Wednesday 4 June 2014

A life in Balance: a Review

A life in balance is the biography of Frank Belgau written by his son, Eric Belgau.
Learning Breakthrough Program Review
Frank Belgau is the founder of the Learning Breakthrough Program which is a system of exercises designed to improve vestibular (balance) function in children with a variety of learning challenges including dyslexia and attention deficit hyperactivity disorder (ADHD). The program not only promises to improve vestibular function but to improve or even remove the symptoms of the dyslexia or ADHD.

Learning Breakthrough Program Review

Frank Belgau has had a fascinating life. This biography, written in the first person, starts with Frank as a child with reading difficulties in a high performing family. Over one summer, he spent hours on the beach exercising and then went back to the classroom as a competent reader.

Frank was influenced by some inspirational teachers particularly in science. On leaving school he joined the US airforce and determined to learn about the inner workings of planes. He had hoped that this would lead to becoming an airline pilot but he was turned down on sight grounds. After working on aeroplanes and teaching about their mechanics, Frank turned to school teaching. Almost by accident, he started teaching art to pupils with learning difficulties and was inspired by what he saw. What had started as a kind move to help a fellow teacher struggling with a class of children with learning challenges turning into a life's work. The attitude to teaching is described as

Problems are made to be solved; challenges are made to be overcome; if something doesn't work, throw it out and if something does work, explore it.

Several of the chapters are named after inspirational people. Perhaps the most moving it that of Edward, a boy with cerebral palsy, little sight and speech difficulties. Edward made a glass bowl in the art class and then dropped it. Of course, the bowl shattered but Edward determinedly used the fragments to make an award winning table. 

Mr Belgau developed on interest in teaching children with learning difficulties and went on to take a class of 14 "Minimally Brain Injured" children. These were children who could learn. They could think. They were just terrible readers. I guess what we would now term as dyslexic. His early work included finding age appropriate readers and turning this into a multi-sensory exercise by asking the children to follow, in carefully marked books, while he read aloud. Gradually, other methods were introduced. Some were discarded but following a targeted pendulum with the eyes seemed to show success. Reading was assessed before and after reading and in one child seemed to have improvement after 15 minutes of pendulum tracking. Gradually, more exercises were added and seemed to benefit more children. The exercises began to be taken outside the classroom and used with larger groups co-ordinated by parent groups for Minimally Brain-Injured Children. The exercises started to include bean-bag activities, the pendulum, rhythm activities and ultimately the Balance Board. Improvements were noted both by parents and therapists.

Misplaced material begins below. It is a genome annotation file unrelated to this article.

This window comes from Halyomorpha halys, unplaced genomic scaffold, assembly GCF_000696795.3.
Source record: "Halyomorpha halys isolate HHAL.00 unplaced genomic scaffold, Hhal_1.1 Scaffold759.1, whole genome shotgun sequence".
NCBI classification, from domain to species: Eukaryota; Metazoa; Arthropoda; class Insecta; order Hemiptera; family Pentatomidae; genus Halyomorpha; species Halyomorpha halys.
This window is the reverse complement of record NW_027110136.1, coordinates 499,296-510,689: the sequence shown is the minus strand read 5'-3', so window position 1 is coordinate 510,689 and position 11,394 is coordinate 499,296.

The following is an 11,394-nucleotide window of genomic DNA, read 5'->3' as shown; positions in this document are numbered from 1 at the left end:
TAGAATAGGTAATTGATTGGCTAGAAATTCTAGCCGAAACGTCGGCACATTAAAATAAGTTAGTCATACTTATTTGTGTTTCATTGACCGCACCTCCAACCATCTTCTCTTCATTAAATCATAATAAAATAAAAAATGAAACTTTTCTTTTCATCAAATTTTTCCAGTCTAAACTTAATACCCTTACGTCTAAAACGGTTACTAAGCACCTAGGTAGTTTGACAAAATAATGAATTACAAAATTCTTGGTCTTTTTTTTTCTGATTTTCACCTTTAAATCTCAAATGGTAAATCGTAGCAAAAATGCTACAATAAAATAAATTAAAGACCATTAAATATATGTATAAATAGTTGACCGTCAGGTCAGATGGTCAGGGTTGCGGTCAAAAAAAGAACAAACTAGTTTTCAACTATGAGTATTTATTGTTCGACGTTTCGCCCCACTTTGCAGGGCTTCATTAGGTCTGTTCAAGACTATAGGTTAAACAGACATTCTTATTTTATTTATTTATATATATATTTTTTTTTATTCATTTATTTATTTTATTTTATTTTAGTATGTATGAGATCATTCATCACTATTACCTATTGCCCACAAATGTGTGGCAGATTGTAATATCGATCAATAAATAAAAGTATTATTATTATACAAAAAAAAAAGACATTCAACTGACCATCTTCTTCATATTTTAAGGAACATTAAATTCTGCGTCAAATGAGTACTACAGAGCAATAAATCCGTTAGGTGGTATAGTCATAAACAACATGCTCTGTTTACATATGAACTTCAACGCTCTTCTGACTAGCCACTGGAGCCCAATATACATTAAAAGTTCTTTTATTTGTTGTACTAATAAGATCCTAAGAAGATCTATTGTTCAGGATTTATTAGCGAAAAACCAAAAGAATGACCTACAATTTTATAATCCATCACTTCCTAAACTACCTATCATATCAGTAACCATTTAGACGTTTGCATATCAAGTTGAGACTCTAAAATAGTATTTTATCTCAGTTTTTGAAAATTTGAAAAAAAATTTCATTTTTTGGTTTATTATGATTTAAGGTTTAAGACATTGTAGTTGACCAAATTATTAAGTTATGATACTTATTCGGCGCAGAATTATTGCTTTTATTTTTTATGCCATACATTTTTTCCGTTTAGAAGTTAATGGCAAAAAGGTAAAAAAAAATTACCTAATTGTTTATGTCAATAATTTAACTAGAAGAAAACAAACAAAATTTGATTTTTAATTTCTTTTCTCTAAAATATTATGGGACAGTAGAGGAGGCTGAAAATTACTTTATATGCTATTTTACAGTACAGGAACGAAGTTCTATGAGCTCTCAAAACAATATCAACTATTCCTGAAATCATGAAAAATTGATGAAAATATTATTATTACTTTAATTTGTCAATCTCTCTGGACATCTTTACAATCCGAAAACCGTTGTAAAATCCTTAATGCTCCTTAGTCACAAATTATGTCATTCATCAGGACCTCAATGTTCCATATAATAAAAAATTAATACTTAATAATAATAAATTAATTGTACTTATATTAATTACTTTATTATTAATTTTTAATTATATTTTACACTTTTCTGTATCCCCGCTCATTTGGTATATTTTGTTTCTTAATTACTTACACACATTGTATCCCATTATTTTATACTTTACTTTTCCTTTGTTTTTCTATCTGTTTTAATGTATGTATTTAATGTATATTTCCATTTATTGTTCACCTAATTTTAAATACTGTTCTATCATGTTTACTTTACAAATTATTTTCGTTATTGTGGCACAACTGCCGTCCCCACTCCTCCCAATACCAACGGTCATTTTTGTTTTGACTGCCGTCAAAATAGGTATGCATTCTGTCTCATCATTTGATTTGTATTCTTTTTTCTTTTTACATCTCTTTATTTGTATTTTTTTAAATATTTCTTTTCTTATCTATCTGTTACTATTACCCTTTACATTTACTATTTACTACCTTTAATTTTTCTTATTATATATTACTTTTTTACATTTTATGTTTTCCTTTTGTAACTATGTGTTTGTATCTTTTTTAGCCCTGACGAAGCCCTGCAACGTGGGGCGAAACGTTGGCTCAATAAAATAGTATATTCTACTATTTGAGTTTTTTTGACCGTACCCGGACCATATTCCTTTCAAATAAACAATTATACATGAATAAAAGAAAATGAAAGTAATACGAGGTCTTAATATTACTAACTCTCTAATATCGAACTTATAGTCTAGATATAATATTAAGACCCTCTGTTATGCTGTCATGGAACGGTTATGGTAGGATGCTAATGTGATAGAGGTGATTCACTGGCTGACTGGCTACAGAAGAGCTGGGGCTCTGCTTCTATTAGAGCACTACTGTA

The plot then moved to the University of Houston. The system needed to be validated and properly researched. The College of Optometry within the University of Houston seemed to be the place. Sadly, conflict between the more conventional structural optometrists and those working in the Perceptual Motor and Visual Perception Lab became intense and ultimately, Frank Belgau had to leave. He was able to take his work to the Pacific States University where he entered a new doctoral programme. Sadly, this wasn't accredited and this left to Mr Belgau leaving academia and setting up a freelance programme: the Learning Breakthrough Progam.

Towards the end of the book is more detail about parts of the program such as the use of bean bags and the space walk as well as its postulated neurological basis. The chapter on the space walk gives details of assessing gait and how to perform the walking exercises.

The book is primarily written for adults. I wouldn't have a problem with older children reading this but think that this type of book is more likely to appeal to parents.

What did I think:
  • The book is a fascinating read detailing the exciting intellectual environment in Texas at the time of the space race.
  • The parts of the book about teaching children in schools with learning difficulties are fascinating. The story of Edward is inspirational.
  • I enjoyed reading about this approach to learning difficulties particularly dyslexia.
  • My main concern is the lack of evidence. Obviously, there were political problems at the University of Houston but I would have loved to see some link or report of the findings of the research. How much was each group helped and by how much? The Program is said to work for various difficulties including dyslexia and ADHD but less expectedly for older adults trying to keep mentally fit. Presumably, for children with reading difficulties, the programme needs to be supported by reading instruction. What reading instruction was used? Was there a control group with the same reading instruction, level of intelligence but who did not receive the Learning Breakthrough package?
A Life in Balance is available, as a 216 page paperback, via Learning Breakthrough Program. It costs $16.94 (about £10.12). It is also available from where it currently costs £13.49.

Further information about the Learning Breakthrough Program can be found via the company's social media sites.

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